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Old 18-05-2015, 03:39   #1
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Yanmar saildrive - water leak management

Hi, I may have issues with water in saildrive. So far have been advised 3x to take out boat and fix it based on suspicion only. As I did not, saved around 3 x 3k which will go for new saildrives instead if my approach fails.

So, I made up this approach to get boat to scheduled slipping and fix it then. I am not expert on saildrives but understand physics. Instead of panicking and forking out another couple K, I want to really understand what is going on down there.
Facts:
1. Saildrive heats up when propeller running.
2. When heats up, air and oil and maybe water expand more and cause positive pressure as saildrive leg cooled by water.
3. If temp too high water may boil and cause significant pressure increase.
4. Seals fail under pressure above certain level.

assuming not that extreme scenario (3) this is how water gets in:

Oil and air expand, cause positive pressure and oil is pushed out if seal leaks towards outside.

When motor cools down : if seal works inside saildrive direction, there is lower level of oil.
If seal does not work, water comes in because of negative pressure.


Now if above is true and you realize water in saildrive this is management strategy I reckon should work fine.

1. Warm up saildrives and change saildrive oil to get water out. Repeat to get more water out.

2. Fill fresh oil. Now almost no water in.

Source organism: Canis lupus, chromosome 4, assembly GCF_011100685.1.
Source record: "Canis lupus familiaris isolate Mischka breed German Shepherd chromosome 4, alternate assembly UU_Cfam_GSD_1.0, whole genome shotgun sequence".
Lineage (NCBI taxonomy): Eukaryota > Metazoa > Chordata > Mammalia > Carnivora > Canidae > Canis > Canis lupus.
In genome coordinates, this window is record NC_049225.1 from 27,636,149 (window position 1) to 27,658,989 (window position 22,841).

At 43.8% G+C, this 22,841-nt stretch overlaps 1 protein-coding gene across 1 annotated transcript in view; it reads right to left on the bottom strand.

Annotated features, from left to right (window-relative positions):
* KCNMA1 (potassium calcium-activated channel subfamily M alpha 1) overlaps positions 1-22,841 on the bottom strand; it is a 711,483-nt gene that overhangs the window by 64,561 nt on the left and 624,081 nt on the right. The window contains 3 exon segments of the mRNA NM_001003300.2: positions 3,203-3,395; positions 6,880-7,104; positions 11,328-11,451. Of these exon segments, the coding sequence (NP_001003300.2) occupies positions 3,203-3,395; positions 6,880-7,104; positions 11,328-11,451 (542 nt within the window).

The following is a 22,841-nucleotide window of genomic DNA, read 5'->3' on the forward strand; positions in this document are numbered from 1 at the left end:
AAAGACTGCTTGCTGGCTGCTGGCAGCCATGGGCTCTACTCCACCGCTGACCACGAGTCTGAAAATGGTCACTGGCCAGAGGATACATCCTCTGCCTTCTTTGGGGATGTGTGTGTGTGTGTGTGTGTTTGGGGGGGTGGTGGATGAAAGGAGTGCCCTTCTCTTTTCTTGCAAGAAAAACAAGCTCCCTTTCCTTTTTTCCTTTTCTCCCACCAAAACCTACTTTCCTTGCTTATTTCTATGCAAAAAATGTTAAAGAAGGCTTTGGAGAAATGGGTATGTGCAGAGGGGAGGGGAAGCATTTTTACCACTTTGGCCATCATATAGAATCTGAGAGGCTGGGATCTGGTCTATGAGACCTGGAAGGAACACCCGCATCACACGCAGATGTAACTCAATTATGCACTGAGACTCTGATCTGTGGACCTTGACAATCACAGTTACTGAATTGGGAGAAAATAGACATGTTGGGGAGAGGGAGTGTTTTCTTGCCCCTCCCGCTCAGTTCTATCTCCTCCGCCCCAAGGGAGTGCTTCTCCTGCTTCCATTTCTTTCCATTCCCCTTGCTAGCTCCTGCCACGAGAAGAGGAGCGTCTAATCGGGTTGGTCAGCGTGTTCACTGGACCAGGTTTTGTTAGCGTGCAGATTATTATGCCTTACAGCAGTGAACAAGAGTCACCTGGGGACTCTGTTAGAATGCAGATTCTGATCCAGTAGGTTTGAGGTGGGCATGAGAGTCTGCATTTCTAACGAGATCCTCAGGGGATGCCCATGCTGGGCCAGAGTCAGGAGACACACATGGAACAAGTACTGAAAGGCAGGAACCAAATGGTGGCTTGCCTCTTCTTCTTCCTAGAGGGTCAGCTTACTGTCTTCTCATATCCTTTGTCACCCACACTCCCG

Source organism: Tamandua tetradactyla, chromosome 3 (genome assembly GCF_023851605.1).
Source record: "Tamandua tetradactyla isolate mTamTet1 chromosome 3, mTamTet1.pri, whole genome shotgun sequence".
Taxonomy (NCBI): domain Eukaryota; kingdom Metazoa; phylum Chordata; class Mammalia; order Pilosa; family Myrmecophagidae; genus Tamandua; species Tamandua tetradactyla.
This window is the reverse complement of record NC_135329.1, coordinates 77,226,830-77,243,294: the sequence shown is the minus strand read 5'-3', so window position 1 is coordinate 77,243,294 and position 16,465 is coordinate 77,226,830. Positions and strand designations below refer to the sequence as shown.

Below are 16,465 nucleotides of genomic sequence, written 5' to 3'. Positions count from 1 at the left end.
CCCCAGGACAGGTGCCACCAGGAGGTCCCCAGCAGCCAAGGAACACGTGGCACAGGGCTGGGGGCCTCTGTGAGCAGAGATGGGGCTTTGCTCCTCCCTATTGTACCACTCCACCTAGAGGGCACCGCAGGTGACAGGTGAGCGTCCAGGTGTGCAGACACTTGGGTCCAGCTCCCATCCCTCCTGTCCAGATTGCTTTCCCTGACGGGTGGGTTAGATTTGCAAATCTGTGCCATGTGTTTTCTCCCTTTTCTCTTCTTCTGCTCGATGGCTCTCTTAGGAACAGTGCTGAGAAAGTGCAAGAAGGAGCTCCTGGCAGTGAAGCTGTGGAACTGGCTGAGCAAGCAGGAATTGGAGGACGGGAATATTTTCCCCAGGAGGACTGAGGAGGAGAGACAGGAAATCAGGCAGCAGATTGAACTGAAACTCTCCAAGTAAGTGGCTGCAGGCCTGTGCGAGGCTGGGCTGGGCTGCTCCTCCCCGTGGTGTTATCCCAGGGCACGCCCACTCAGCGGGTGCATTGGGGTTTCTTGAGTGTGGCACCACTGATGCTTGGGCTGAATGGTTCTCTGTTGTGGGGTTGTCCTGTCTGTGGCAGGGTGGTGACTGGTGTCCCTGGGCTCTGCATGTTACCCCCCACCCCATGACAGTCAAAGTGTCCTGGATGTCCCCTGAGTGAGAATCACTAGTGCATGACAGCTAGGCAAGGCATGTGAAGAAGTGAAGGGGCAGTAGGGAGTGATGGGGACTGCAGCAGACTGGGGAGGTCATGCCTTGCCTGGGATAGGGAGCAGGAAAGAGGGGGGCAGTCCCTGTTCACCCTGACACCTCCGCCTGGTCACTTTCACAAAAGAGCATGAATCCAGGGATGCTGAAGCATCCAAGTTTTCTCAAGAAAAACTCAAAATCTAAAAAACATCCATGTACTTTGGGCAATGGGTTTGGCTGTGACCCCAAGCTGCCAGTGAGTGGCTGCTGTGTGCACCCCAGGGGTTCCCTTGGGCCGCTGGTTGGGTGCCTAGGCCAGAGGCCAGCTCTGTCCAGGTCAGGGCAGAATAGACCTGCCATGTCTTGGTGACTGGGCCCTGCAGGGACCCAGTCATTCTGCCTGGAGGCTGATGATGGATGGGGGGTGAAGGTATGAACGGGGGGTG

3. Go out there, start motor, run it and then stop.

4. Go engine room and unscrew halfway dipstick so air can come in and no negative pressure.

5. When saildrive cools down, add missing oil & tighten.

6. Motor ready for next time.

This way water will not come in and you can last as long as necessary, say till next haul out.

If you see water in anyway, I guess, gotta go for slip.


Can anyone see any issues with above approach
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Old 18-05-2015, 05:42   #2
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Re: Yanmar saildrive - water leak management

Item 3 is a real possibility and a problem. It happened to me. I had to use high power for about 20 minutes once (Max. Cont.) and it boiled the water in the drive leg. There was only a small amount of water in the oil at the time, just a little milky, not looking like a chocolate milkshake. It inverted every seal in the drive and blew out all of the oil. It instantly filled with seawater. By the time I got it hauled the drive required a complete overhaul to the tune of about $6K by the time yard fees were included. If you can be sure that you'll never need to use high power, you can take a chance. The drive oil I used advertised that it contained an emulsifying agent that was supposed to protect the metal if contaminated with water. It didn't help a bit after it was blown all over my engine room by the water turning to steam. Then again maybe your oil doesn't have such an agent and the seawater can start corroding the bearing right away.

What do you mean by "suspicion" ? There is either water in the oil or there's not. If there is, my advice is to haul the boat and have it repaired. Changing the prop shaft seals takes about an hour to an hour and a half. The seals cost about $125 US, If you have the parts, (oil Seal, water seal and two O-rings) It should take no more than three hours labor to do both drives. I did both of mine myself, including the complete reassembly of two autostream feathering props in 4 hours. I don't know what the going rate for a haul out in Sydney is, but I did the whole job for about $1000 including the haul out.

One other item is that yanmar uses cheap unhardened steel in their prop shafts and the oil seals wear grooves in them. At some point they will no longer seal and you'll need a new shaft. It's possible to have the old shaft turned down a few thousandths and have a chrome steel sleeve put on the shaft. I had this done about 4 years ago.

Also do both drives even if there's only oil in one!


Good luck, and if there's water in the oil do not use high power.